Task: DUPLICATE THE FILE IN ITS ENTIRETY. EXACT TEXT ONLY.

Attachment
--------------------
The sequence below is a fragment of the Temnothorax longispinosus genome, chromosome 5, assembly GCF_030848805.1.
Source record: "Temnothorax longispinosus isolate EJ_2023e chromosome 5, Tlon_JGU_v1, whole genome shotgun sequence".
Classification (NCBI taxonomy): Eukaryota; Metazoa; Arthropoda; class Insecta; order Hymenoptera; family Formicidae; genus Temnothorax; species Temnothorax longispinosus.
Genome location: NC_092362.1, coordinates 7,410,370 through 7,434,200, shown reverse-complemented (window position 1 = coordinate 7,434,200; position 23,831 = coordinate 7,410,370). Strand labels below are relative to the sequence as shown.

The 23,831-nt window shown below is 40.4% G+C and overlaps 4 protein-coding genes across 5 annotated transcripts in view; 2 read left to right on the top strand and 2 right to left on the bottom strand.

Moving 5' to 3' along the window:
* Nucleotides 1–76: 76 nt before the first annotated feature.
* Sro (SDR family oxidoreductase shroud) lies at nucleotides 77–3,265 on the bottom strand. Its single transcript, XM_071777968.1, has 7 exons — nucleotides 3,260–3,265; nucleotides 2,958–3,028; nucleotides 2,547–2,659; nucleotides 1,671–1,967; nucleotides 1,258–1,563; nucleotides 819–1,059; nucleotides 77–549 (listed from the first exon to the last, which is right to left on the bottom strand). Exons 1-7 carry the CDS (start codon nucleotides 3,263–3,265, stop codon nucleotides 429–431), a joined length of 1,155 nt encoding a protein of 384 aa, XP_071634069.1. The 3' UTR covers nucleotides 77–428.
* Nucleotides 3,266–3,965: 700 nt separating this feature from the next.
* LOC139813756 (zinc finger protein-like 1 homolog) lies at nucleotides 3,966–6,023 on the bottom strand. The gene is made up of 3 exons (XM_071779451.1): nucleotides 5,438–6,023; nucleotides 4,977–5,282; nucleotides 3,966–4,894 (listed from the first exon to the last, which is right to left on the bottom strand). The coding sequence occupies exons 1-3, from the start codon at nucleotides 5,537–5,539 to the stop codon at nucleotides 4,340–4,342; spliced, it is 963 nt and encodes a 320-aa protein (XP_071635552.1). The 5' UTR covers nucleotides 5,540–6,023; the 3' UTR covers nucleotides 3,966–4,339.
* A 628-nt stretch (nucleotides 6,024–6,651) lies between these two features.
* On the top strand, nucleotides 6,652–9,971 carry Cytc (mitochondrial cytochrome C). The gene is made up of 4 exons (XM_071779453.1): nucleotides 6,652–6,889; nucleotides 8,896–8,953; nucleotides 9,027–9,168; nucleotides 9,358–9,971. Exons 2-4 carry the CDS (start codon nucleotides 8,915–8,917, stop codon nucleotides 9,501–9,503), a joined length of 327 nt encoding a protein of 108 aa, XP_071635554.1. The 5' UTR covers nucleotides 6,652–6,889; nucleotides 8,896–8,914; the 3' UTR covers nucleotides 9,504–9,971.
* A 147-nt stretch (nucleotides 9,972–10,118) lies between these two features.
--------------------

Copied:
The sequence below is a fragment of the Temnothorax longispinosus genome, chromosome 5, assembly GCF_030848805.1.
Source record: "Temnothorax longispinosus isolate EJ_2023e chromosome 5, Tlon_JGU_v1, whole genome shotgun sequence".
Classification (NCBI taxonomy): Eukaryota; Metazoa; Arthropoda; class Insecta; order Hymenoptera; family Formicidae; genus Temnothorax; species Temnothorax longispinosus.
Genome location: NC_092362.1, coordinates 7,410,370 through 7,434,200, shown reverse-complemented (window position 1 = coordinate 7,434,200; position 23,831 = coordinate 7,410,370). Strand labels below are relative to the sequence as shown.

The 23,831-nt window shown below is 40.4% G+C and overlaps 4 protein-coding genes across 5 annotated transcripts in view; 2 read left to right on the top strand and 2 right to left on the bottom strand.

Moving 5' to 3' along the window:
* Nucleotides 1–76: 76 nt before the first annotated feature.
* Sro (SDR family oxidoreductase shroud) lies at nucleotides 77–3,265 on the bottom strand. Its single transcript, XM_071777968.1, has 7 exons — nucleotides 3,260–3,265; nucleotides 2,958–3,028; nucleotides 2,547–2,659; nucleotides 1,671–1,967; nucleotides 1,258–1,563; nucleotides 819–1,059; nucleotides 77–549 (listed from the first exon to the last, which is right to left on the bottom strand). Exons 1-7 carry the CDS (start codon nucleotides 3,263–3,265, stop codon nucleotides 429–431), a joined length of 1,155 nt encoding a protein of 384 aa, XP_071634069.1. The 3' UTR covers nucleotides 77–428.
* Nucleotides 3,266–3,965: 700 nt separating this feature from the next.
* LOC139813756 (zinc finger protein-like 1 homolog) lies at nucleotides 3,966–6,023 on the bottom strand. The gene is made up of 3 exons (XM_071779451.1): nucleotides 5,438–6,023; nucleotides 4,977–5,282; nucleotides 3,966–4,894 (listed from the first exon to the last, which is right to left on the bottom strand). The coding sequence occupies exons 1-3, from the start codon at nucleotides 5,537–5,539 to the stop codon at nucleotides 4,340–4,342; spliced, it is 963 nt and encodes a 320-aa protein (XP_071635552.1). The 5' UTR covers nucleotides 5,540–6,023; the 3' UTR covers nucleotides 3,966–4,339.
* A 628-nt stretch (nucleotides 6,024–6,651) lies between these two features.
* On the top strand, nucleotides 6,652–9,971 carry Cytc (mitochondrial cytochrome C). The gene is made up of 4 exons (XM_071779453.1): nucleotides 6,652–6,889; nucleotides 8,896–8,953; nucleotides 9,027–9,168; nucleotides 9,358–9,971. Exons 2-4 carry the CDS (start codon nucleotides 8,915–8,917, stop codon nucleotides 9,501–9,503), a joined length of 327 nt encoding a protein of 108 aa, XP_071635554.1. The 5' UTR covers nucleotides 6,652–6,889; nucleotides 8,896–8,914; the 3' UTR covers nucleotides 9,504–9,971.
* A 147-nt stretch (nucleotides 9,972–10,118) lies between these two features.